Futurecast 2016

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Is Self-Storage Still On Track To Grow?

With a general absence of new self-storage development during the past half-dozen years, the lack of new competition has helped the industry’s established stores achieve record high occupancies along with handsome profits. In addition, improvements in the job market and new housing have placed rising populations in the path of many storage facilities.

From the industry’s top operators to single-store owners, the rising tide of prosperity has strengthened the balance sheets of numerous self-storage operations in the U.S. and Canada.

For example, Utah-based Extra Space Storage, a Real Estate Investment Trust (REIT), announced an increase in same-store revenue by 9.2 percent during the first nine months of 2015, and same-store net operating income (NOI) improved by 12.1 percent compared to the same period in 2014. Same-store occupancy rose to 93.6 percent as of Sept. 30, 2015, compared to 91.6 percent 12 months earlier.

CubeSmart, a Pennsylvania-based REIT, reported same-store revenues for the third quarter of 2015 increased 7.4 percent, and same-store net operating income went up 9.3 percent over the same period in 2014. Same-store physical occupancy was 92.7 percent in September, compared with 91.6 percent for the same quarter of 2014.

Other top operators report similar returns for the year. Devon Self Storage of Emeryville, Calif., ranked No. 22 in Mini-Storage Messenger’s “Top Operators” list, estimates revenue growth of more than eight percent on stabilized properties in 2015, and NOI growth in the 10 to 12 percent range, according to CEO Ken Nitzberg.

Irvine, Calif.-based Westport Properties, which operates 13th ranked US Storage Centers, reports revenue for same-store stabilized assets increased nearly 13 percent in the third quarter compared to the same period in 2014. NOI was up in the third quarter almost 19 percent over the same period in 2014.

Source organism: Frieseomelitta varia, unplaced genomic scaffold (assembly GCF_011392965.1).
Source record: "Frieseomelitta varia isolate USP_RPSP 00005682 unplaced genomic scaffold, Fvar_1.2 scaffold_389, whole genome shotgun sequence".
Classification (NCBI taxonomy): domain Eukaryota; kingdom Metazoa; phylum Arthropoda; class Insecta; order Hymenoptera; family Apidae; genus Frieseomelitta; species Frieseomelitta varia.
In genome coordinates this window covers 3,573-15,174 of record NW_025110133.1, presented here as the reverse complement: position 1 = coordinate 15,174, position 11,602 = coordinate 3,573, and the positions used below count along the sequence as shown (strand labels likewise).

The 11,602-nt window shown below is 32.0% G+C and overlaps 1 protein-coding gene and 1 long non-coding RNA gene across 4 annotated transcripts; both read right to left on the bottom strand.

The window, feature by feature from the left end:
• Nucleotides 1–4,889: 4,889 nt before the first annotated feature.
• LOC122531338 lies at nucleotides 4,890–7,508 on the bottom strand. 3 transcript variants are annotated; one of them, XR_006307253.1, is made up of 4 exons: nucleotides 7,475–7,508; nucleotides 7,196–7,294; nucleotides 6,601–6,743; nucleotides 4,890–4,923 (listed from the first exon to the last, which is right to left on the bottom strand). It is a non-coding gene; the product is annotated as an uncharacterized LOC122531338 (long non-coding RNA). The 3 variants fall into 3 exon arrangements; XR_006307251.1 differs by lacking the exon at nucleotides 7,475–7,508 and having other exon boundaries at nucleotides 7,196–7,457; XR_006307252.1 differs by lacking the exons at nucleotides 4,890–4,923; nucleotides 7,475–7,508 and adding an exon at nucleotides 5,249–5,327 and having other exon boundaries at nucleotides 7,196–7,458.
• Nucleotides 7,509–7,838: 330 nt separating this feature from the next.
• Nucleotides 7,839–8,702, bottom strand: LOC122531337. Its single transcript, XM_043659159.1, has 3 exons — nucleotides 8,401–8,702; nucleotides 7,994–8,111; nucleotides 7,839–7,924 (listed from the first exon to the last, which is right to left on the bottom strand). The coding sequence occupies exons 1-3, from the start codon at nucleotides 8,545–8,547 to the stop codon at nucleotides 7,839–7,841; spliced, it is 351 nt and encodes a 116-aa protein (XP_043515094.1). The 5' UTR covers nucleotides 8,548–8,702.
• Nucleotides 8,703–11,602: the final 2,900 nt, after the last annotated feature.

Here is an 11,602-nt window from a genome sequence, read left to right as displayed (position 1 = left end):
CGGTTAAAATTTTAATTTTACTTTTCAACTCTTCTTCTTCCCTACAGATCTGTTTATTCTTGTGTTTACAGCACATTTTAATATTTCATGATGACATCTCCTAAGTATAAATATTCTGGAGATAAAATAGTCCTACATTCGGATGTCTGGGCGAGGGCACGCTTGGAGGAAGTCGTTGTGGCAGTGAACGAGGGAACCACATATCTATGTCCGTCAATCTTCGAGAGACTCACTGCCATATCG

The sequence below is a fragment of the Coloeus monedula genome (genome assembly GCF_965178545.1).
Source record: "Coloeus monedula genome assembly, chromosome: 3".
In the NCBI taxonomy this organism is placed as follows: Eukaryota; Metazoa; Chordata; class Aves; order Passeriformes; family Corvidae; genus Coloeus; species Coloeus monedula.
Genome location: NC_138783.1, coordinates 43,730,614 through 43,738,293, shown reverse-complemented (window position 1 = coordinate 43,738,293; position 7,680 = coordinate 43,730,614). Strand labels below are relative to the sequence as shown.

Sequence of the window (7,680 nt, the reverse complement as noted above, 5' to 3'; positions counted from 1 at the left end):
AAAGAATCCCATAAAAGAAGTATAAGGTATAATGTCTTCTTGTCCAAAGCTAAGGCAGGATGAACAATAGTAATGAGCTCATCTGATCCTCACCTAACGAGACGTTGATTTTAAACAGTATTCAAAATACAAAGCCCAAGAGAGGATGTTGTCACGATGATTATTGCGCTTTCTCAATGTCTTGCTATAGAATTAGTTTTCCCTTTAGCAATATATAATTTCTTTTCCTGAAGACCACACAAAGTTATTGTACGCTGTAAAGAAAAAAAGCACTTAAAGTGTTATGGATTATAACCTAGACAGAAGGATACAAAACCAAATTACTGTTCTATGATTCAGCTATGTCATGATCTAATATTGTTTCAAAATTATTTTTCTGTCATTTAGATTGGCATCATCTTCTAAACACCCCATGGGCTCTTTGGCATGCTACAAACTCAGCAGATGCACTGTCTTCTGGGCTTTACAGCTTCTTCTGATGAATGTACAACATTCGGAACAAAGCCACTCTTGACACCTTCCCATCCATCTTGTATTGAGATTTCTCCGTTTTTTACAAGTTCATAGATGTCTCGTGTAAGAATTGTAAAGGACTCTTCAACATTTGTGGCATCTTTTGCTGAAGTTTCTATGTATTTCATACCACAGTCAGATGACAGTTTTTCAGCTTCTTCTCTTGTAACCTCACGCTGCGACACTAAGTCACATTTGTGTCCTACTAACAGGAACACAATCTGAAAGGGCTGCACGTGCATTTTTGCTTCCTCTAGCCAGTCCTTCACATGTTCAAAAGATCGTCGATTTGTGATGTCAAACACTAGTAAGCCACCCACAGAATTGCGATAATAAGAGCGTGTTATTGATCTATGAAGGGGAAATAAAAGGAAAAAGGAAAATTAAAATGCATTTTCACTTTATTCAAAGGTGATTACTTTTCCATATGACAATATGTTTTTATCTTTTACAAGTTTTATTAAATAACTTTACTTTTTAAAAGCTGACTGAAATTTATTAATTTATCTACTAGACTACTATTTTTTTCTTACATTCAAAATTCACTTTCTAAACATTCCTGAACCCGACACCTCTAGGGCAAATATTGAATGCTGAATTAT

“This is literally the best result we’ve seen in the history of the company—definitely in the last 10-plus years I’ve been here,” says Charles Byerly, president of Westport Properties. “It was an off-the-charts year.”

A new year usually begins with optimism as well as some trepidation. After these glowing financial reports for the storage industry, some may wonder if this performance is sustainable in 2016. While optimism runs high and business fundamentals remain strong, opinions differ on what may lie ahead during the next 12 months.

Is It Sustainable?

The Self-Storage Almanac shows that physical occupancy has increased steadily since 2011 as the economy improved. This trend has allowed for rent raises in many markets. Meanwhile, property values have escalated like a runaway train, aided by new money entering the industry from non-traditional sources. The industry’s momentum entering 2016 is a rush, and it promises to continue for the near future.

“The run will continue,” predicts Aaron Swerdlin, executive managing director of NGKF’s Self Storage Group. “Heading into the first quarter of the year, record high occupancies should enable further rental rate growth.”

Rents are expected to increase faster than the rate of inflation in major markets this year as in recent years. “Self-storage rents in the top 25 MSAs [Metropolitan Statistical Areas] have been going up four to 10 percent a year depending on the market,” Nitzberg says. “That will continue, because from 2007 to 2012 we weren’t able to raise rents. In fact, most operators were dropping rents to keep or attract tenants. So part of it is catch-up.”

Shawn Hill, principal of The BSC Group in Chicago, summarizes the state of the industry this way: “It’s extremely strong; I don’t know a part of the market that’s weak. Debt terms are phenomenal; tons of capital to support transaction activity; cap rates are very low, so sellers are enjoying the best price per pound that they’ve seen in a long time; and banks are lending at aggressive levels.”

He has one caveat, however. “My biggest concern is I’ve experienced this before and eventually the balloon popped,” Hill warns. “How long is this level going to be able to sustain itself?”

Byerly foresees a tapering off of the profit surge. “I don’t think it’s sustainable,” he says. “We’re not budgeting for large increases; we’re budgeting for three to five percent rent increases for 2016.”

Extra Space had an “incredible year,” according to CEO Spencer Kirk, but the REIT’s performance may be hard to duplicate in 2016.

“Due to record-high occupancy levels and strong pricing power, revenue and NOI growth were both at all-time highs,” Kirk says. “As a result, it is difficult to say with certainty we can match that growth in 2016. However, fundamentals for the self-storage industry are as strong as ever, and new supply remains muted. So, I believe 2016 will be another great year. Performance just may drop slightly from exceptional to really good.”

The prospect of a slow rise in new facilities is one reason some experts believe the next year will continue to be bright for storage.